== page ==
A group of children hiking through the Judean Foothills near Jerusalem noticed a lone fawn.
They thought that the fawn’s mother had abandoned it and decided to take it home with them to help it, not knowing that their altruistic act could have endangered its life. Eventually, with the intervention of the Israeli Society for the Protection of Nature (ISPN), the fawn was returned to its original location.
ISPN inspector Yacov Ben Bunan shared the incident on Facebook in order to raise awareness of the issue.
"Shabbat evening, I was already preparing things for the week ahead when I received a notification on WhatsApp from one of the ambulance groups I volunteer with for distressed wild animals,” he wrote.
“They send out calls for animals in need. I saw a picture of a fawn with a request for identification from the operator. I responded and continued with my business. After a few minutes, I decided to ask where the fawn was found, and it turned out to be in my neighborhood.
I immediately called Inspector Eliezer, but he was not in the area, so I went to check the situation myself. With only a three-minute drive from my house, my dad joined me to help. We arrived at the place and learned that the children had gone out for a hike in nature in the afternoon and found a fawn that appeared to be 'abandoned' and picked it up with the intention to help it.”
After consulting INPA veterinarian Roni King, the group decided that the best course of action would be returning Bambi to its mother.
"So, we took flashlights and returned it to the valley, and the children who remembered the location joined us. I want to remind you that the Israeli gazelle is an endangered species, left only in Israel, so we need this to succeed,” Ben Bunan continued.
“We left the fawn back where it was found together with a trail camera, in the hope that it will give us an idea of what happened at night. We left it there and prayed and hoped that it would work."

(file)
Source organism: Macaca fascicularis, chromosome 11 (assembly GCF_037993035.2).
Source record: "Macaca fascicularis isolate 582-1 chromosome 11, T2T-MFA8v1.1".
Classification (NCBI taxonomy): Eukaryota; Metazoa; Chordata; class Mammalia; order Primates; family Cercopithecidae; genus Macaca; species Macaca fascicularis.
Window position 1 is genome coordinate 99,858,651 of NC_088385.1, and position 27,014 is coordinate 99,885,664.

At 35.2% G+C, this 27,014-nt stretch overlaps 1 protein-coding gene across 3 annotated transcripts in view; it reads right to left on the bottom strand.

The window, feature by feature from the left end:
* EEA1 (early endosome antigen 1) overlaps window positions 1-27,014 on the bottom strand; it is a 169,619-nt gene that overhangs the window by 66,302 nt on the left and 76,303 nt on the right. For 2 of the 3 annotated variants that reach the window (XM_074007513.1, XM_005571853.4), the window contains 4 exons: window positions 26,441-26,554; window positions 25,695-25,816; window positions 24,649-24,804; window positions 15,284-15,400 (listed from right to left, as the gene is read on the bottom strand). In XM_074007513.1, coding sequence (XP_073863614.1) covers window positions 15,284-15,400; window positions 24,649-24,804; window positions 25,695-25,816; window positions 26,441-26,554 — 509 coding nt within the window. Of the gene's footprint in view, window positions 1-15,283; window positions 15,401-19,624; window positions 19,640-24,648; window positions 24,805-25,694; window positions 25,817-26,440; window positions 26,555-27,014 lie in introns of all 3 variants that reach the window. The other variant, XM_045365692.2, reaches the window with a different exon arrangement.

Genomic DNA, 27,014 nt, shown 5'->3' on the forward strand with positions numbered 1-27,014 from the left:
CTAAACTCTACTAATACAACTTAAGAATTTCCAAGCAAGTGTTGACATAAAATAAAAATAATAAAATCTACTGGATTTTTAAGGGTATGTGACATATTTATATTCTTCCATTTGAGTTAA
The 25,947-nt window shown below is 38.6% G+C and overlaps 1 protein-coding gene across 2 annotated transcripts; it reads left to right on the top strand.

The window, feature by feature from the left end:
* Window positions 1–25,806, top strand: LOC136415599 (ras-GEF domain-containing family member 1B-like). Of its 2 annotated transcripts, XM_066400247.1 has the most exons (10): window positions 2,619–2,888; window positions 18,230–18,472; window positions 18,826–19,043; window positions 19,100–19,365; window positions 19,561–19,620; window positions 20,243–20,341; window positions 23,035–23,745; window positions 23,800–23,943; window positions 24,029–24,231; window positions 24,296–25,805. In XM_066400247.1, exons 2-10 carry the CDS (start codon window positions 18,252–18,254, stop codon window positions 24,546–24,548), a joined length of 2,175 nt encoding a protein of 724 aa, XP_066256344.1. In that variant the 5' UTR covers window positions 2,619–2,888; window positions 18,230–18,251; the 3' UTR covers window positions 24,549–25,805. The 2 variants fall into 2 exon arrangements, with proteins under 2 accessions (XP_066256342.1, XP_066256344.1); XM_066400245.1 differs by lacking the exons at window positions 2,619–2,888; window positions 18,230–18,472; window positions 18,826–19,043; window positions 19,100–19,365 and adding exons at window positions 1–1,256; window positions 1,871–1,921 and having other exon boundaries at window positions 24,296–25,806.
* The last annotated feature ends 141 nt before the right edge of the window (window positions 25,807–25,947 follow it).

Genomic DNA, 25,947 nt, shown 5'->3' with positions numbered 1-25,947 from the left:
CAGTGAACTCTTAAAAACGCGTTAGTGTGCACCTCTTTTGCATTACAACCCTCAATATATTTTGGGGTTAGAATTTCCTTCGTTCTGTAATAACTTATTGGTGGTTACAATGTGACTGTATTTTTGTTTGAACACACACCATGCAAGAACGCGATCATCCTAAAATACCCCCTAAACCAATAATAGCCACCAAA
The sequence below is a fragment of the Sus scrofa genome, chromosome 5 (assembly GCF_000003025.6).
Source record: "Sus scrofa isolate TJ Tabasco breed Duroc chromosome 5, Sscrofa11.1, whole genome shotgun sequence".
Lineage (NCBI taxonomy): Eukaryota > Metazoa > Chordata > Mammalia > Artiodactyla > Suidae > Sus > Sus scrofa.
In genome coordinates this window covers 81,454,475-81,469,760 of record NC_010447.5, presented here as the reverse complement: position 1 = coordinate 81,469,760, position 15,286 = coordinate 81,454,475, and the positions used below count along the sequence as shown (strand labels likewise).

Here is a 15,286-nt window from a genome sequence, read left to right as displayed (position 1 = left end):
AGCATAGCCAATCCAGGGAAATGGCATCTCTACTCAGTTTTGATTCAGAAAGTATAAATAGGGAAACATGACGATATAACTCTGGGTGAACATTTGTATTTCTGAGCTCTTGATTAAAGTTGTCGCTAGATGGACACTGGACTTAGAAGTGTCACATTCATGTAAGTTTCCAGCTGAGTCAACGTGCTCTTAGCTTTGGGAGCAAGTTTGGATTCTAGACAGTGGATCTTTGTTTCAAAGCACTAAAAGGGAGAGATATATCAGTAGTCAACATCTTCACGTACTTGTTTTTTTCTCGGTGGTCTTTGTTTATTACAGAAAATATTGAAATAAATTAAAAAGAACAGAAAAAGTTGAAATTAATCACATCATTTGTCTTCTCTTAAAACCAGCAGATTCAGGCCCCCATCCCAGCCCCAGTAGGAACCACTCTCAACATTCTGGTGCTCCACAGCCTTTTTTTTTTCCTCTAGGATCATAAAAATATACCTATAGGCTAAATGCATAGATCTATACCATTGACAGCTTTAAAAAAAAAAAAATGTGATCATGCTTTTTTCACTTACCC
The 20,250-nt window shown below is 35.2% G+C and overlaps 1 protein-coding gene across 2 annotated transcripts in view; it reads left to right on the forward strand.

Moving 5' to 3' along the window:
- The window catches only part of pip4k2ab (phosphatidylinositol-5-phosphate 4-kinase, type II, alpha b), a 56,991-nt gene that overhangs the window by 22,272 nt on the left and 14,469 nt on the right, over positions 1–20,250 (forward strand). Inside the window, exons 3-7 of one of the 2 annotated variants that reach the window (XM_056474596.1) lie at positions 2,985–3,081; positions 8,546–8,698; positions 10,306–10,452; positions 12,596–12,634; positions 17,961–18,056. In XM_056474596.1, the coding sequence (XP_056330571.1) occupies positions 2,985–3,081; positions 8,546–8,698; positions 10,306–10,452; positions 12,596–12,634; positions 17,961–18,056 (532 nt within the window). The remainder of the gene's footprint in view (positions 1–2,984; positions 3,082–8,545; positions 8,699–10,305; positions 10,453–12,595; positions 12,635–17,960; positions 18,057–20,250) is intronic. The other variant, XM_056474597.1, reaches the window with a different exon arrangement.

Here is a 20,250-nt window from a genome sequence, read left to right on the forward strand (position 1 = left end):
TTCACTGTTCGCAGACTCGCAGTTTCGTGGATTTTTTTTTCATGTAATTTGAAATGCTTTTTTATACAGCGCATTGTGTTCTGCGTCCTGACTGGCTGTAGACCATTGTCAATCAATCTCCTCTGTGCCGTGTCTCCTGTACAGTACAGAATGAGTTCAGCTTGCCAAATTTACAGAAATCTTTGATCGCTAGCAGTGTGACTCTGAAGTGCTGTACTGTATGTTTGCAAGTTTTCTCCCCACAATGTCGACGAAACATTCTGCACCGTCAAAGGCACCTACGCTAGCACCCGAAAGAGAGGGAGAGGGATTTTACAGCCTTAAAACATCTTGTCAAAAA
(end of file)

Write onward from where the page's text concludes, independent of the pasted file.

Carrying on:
The next morning, Ben Bunan returned to the spot where they had left the fawn, only to notice it was no longer there.
"I checked the camera, and I found pictures from the night," he recounted. "In the first picture, a fox! I was already worried for the fawn's safety, but I kept scrolling. The fox disappeared from the camera.
And then... Yes! Yes! Yes! Yes! Its mother came back!! It was just under an hour after it was left there. The fox arrived about 15 minutes later, but the fawn was no longer there! What a miracle! What a beauty! How great are Your works, oh Lord! What an amazing nature!"
The Society for the Protection of Nature said that this time of year when the grass is green and tall, gazelles shelter and hide fawns from predators throughout the country.
“The blessed rains in recent months have provided us and the animals with an amazing spring. Nature bursts with a variety of colors, and we cannot remain indifferent to the richness and diversity,” said Amir Balaban, director of the Urban Nature Department at the environmentalist group.
“If you encounter a fawn during a trip, move away immediately. It is not orphaned. The mother watches from afar and comes to nurse every few hours.
When fawns reach the age of one month, they are strong and fast enough to join the herd with their mother.”